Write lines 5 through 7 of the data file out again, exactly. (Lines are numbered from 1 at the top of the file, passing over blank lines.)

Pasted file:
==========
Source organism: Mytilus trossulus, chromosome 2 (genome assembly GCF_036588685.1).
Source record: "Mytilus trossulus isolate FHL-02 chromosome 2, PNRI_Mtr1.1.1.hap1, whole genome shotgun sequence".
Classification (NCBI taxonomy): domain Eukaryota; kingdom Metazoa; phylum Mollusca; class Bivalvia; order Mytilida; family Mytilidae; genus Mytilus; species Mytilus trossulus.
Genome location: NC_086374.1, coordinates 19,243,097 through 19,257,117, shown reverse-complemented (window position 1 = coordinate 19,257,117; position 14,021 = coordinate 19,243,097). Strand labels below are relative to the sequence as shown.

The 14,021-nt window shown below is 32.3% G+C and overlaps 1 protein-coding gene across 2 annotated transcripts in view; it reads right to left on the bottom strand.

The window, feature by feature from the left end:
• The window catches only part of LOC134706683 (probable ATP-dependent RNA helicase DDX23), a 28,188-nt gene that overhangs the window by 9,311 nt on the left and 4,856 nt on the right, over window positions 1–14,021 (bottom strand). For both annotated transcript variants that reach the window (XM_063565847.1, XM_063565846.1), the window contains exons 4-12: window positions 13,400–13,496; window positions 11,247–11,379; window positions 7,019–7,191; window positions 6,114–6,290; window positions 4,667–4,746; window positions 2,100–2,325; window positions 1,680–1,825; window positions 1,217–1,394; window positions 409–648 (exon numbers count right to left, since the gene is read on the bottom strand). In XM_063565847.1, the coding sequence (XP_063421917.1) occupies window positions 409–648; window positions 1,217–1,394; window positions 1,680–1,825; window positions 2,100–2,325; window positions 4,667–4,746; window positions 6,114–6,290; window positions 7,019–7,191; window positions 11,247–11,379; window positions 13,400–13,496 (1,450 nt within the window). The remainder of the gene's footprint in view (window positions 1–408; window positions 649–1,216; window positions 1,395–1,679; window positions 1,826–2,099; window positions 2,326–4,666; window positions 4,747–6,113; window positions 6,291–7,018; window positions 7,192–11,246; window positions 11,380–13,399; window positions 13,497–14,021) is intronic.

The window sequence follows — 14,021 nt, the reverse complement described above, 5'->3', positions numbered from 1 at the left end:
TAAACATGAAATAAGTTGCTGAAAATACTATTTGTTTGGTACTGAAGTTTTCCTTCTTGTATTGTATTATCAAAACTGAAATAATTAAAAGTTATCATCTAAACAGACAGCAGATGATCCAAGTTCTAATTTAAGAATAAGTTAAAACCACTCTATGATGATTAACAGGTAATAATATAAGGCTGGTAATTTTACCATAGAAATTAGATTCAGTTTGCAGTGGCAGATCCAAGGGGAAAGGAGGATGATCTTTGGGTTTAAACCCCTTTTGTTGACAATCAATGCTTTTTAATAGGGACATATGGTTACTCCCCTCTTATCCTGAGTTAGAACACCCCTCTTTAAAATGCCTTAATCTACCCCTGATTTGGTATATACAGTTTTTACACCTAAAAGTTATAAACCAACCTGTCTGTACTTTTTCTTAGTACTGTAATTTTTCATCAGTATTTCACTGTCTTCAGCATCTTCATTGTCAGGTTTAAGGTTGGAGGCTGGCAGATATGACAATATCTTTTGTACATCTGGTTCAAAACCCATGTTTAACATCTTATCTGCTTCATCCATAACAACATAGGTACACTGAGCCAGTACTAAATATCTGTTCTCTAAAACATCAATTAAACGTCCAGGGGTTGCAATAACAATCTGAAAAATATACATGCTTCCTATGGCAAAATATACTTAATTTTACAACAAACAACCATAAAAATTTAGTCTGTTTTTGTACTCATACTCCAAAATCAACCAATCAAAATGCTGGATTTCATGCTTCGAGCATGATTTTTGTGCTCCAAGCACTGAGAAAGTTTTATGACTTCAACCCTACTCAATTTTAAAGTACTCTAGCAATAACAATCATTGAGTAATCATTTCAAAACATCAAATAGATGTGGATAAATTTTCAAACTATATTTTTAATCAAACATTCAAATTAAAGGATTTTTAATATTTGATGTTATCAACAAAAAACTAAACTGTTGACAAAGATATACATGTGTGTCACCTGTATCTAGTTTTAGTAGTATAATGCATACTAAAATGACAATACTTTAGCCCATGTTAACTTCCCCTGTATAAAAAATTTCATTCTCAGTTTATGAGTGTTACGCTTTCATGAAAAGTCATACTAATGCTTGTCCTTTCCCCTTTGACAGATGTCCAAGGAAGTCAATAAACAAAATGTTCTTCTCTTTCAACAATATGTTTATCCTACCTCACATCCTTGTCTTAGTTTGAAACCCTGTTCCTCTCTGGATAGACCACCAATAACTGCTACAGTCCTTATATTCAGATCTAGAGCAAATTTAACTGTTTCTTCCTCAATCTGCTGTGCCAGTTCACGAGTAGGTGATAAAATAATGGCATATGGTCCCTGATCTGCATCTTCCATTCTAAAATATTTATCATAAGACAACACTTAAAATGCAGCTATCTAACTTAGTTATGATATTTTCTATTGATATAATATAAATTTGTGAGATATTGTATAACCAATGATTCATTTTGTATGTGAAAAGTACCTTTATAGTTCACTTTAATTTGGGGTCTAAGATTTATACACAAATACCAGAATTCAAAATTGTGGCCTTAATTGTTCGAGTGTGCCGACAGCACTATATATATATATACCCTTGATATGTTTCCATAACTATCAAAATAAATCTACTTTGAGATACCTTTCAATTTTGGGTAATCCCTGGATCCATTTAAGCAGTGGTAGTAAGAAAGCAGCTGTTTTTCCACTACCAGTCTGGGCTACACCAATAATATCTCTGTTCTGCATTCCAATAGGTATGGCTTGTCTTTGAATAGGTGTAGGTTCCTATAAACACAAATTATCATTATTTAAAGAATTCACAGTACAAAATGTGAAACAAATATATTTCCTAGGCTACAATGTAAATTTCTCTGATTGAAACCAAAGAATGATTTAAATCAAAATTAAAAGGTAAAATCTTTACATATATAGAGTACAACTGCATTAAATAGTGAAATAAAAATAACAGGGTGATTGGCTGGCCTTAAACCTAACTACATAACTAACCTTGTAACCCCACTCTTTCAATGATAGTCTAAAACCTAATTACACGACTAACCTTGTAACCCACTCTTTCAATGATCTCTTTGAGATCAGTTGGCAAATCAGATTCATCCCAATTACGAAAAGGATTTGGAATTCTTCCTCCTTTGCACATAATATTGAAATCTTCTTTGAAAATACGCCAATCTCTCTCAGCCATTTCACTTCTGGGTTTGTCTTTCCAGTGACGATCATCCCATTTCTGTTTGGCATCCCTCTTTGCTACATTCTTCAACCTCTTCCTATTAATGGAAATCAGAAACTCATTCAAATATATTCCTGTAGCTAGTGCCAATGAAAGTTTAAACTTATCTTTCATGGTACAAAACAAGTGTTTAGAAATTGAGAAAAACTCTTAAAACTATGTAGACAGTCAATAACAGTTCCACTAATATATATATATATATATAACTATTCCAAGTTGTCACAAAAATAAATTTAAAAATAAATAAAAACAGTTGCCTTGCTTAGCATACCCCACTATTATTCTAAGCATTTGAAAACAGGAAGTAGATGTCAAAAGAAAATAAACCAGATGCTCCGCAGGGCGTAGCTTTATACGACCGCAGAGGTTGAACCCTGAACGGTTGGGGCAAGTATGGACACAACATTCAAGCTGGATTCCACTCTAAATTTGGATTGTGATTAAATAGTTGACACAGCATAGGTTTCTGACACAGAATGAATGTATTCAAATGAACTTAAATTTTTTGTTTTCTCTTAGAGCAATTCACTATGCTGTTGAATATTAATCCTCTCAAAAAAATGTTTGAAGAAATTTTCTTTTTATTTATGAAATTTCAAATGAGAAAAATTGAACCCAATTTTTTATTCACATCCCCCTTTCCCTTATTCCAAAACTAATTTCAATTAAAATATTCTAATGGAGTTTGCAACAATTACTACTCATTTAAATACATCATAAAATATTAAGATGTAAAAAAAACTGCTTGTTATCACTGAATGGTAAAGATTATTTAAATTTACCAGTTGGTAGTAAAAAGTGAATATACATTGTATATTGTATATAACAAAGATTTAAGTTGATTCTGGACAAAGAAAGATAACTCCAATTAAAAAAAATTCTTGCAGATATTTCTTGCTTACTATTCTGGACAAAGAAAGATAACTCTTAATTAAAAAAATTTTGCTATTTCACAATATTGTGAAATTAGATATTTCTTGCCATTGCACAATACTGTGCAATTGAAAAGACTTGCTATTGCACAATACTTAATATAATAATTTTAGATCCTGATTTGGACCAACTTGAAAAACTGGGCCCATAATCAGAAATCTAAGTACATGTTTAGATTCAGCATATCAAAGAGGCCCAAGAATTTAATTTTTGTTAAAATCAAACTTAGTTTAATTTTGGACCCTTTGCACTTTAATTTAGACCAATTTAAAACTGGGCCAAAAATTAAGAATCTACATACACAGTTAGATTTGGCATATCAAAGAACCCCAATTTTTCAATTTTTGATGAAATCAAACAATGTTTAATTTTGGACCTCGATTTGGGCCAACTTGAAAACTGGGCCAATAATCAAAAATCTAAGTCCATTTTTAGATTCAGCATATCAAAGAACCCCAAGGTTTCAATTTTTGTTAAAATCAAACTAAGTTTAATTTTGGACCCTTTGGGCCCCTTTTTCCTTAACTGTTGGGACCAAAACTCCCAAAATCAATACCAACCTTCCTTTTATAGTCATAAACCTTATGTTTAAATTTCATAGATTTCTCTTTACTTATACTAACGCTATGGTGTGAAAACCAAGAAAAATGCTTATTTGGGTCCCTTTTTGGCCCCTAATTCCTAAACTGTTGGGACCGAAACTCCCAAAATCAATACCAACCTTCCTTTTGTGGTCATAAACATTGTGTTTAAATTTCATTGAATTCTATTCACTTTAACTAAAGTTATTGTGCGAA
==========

The 14,021-nt window shown below is 32.3% G+C and overlaps 1 protein-coding gene across 2 annotated transcripts in view; it reads right to left on the bottom strand.

The window, feature by feature from the left end:
• The window catches only part of LOC134706683 (probable ATP-dependent RNA helicase DDX23), a 28,188-nt gene that overhangs the window by 9,311 nt on the left and 4,856 nt on the right, over window positions 1–14,021 (bottom strand). For both annotated transcript variants that reach the window (XM_063565847.1, XM_063565846.1), the window contains exons 4-12: window positions 13,400–13,496; window positions 11,247–11,379; window positions 7,019–7,191; window positions 6,114–6,290; window positions 4,667–4,746; window positions 2,100–2,325; window positions 1,680–1,825; window positions 1,217–1,394; window positions 409–648 (exon numbers count right to left, since the gene is read on the bottom strand). In XM_063565847.1, the coding sequence (XP_063421917.1) occupies window positions 409–648; window positions 1,217–1,394; window positions 1,680–1,825; window positions 2,100–2,325; window positions 4,667–4,746; window positions 6,114–6,290; window positions 7,019–7,191; window positions 11,247–11,379; window positions 13,400–13,496 (1,450 nt within the window). The remainder of the gene's footprint in view (window positions 1–408; window positions 649–1,216; window positions 1,395–1,679; window positions 1,826–2,099; window positions 2,326–4,666; window positions 4,747–6,113; window positions 6,291–7,018; window positions 7,192–11,246; window positions 11,380–13,399; window positions 13,497–14,021) is intronic.